The U.S. Senate recently passed a bipartisan bill that would modernize labeling laws to address food allergies.
Approximately 32 million Americans suffer from food allergies, with $25 billion on average spent annually caring for children with these allergies. Approximately 1.5 million Americans, for example, are allergic to sesame.
The Food Allergy Safety, Treatment, Education, and Research Act would codify sesame, under the Federal Food, Drug, and Cosmetic Act, as a major food allergen. This would be effective for products introduced into interstate commerce from Jan. 1, 2023, onward.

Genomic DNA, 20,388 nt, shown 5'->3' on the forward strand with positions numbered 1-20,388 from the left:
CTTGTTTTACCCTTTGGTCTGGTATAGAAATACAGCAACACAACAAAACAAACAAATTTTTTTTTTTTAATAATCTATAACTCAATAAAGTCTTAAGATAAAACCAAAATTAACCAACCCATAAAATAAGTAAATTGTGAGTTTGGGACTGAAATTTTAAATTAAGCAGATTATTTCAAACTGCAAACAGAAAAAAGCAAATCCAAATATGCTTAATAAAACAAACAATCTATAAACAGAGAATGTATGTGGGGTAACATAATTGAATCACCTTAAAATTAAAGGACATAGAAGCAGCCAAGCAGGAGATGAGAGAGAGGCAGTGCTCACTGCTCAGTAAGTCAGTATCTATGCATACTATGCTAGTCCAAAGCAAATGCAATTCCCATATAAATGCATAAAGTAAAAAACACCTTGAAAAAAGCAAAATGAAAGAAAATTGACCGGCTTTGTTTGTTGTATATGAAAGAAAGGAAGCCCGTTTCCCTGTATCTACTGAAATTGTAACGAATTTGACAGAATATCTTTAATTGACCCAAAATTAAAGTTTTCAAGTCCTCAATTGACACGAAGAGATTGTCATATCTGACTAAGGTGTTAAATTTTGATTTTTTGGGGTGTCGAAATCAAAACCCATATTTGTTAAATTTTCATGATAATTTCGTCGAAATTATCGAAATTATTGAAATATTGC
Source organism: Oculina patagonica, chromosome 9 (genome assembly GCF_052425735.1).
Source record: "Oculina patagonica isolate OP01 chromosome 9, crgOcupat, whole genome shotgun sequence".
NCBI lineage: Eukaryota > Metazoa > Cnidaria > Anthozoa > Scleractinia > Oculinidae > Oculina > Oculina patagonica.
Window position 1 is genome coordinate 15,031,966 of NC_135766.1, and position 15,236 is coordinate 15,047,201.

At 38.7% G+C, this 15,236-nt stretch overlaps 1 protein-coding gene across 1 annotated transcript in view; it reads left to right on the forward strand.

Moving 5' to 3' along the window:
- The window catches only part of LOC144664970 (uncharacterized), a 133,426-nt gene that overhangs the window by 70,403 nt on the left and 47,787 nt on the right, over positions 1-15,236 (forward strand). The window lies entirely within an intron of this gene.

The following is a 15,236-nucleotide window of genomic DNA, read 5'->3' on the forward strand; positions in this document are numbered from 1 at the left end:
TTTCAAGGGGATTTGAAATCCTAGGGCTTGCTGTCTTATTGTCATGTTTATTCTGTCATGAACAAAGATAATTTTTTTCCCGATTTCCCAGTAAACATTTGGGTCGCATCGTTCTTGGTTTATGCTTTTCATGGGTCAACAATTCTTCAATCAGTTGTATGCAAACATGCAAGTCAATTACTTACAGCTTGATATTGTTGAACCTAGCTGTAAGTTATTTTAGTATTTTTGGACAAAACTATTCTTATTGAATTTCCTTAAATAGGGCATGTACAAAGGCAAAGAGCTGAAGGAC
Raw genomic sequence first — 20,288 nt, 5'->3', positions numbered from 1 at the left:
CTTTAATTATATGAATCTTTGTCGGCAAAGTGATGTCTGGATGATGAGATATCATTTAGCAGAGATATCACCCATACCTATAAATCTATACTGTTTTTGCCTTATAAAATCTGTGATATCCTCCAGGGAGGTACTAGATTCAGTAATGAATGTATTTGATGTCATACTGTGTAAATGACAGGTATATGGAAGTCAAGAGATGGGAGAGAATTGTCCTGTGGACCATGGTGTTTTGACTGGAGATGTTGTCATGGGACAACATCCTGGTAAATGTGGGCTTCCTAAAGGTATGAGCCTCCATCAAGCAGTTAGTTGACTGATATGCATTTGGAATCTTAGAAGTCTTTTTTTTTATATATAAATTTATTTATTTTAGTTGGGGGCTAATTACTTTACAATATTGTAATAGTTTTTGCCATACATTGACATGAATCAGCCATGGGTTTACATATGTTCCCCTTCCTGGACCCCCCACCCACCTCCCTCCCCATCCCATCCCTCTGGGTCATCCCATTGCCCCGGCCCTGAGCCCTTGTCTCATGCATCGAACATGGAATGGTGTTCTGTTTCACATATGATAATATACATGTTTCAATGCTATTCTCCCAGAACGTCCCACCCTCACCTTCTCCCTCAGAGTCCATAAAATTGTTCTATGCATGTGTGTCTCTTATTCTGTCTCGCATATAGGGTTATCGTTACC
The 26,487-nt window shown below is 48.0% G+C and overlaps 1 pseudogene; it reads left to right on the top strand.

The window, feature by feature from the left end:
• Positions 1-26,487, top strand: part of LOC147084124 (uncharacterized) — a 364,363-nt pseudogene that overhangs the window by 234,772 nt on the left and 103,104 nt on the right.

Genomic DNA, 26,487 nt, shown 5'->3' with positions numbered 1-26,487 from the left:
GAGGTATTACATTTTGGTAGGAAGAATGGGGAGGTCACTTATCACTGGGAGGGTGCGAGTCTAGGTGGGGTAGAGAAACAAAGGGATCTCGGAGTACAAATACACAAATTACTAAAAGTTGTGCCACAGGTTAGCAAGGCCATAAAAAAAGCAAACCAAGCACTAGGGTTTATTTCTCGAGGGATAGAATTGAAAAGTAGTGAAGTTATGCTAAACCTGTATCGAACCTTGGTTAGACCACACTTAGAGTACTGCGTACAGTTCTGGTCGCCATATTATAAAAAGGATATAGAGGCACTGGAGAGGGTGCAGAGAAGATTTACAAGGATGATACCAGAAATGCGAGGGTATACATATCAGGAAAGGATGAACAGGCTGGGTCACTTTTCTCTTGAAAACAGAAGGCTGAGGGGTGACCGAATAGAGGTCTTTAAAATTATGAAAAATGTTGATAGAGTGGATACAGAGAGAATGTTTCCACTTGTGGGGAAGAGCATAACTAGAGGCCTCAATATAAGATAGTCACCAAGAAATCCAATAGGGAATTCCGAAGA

The bill also directs the U.S. Department of Health and Human Services to submit to Congress a report within two years of the bill’s enactment on the opportunities and challenges related to food allergies. The report would include prevention, diagnostic and therapeutic development, cures, data collection, and risk reduction.
It also would include a potential framework for modifying the federal list of major food allergens.
U.S. Sens. Tammy Baldwin (D-WI), Richard Blumenthal (D-CT), Susan Collins (R-ME), Kirsten Gillibrand (D-NY), Angus King (I-ME), Chris Murphy (D-CT), Tim Scott (R-SC), Jeanne Shaheen (D-NH) and Thom Tillis (R-NC) cosponsored the bill.
The Congress members spoke about hearing from their constituents on the challenges of living with life-threatening sesame allergies.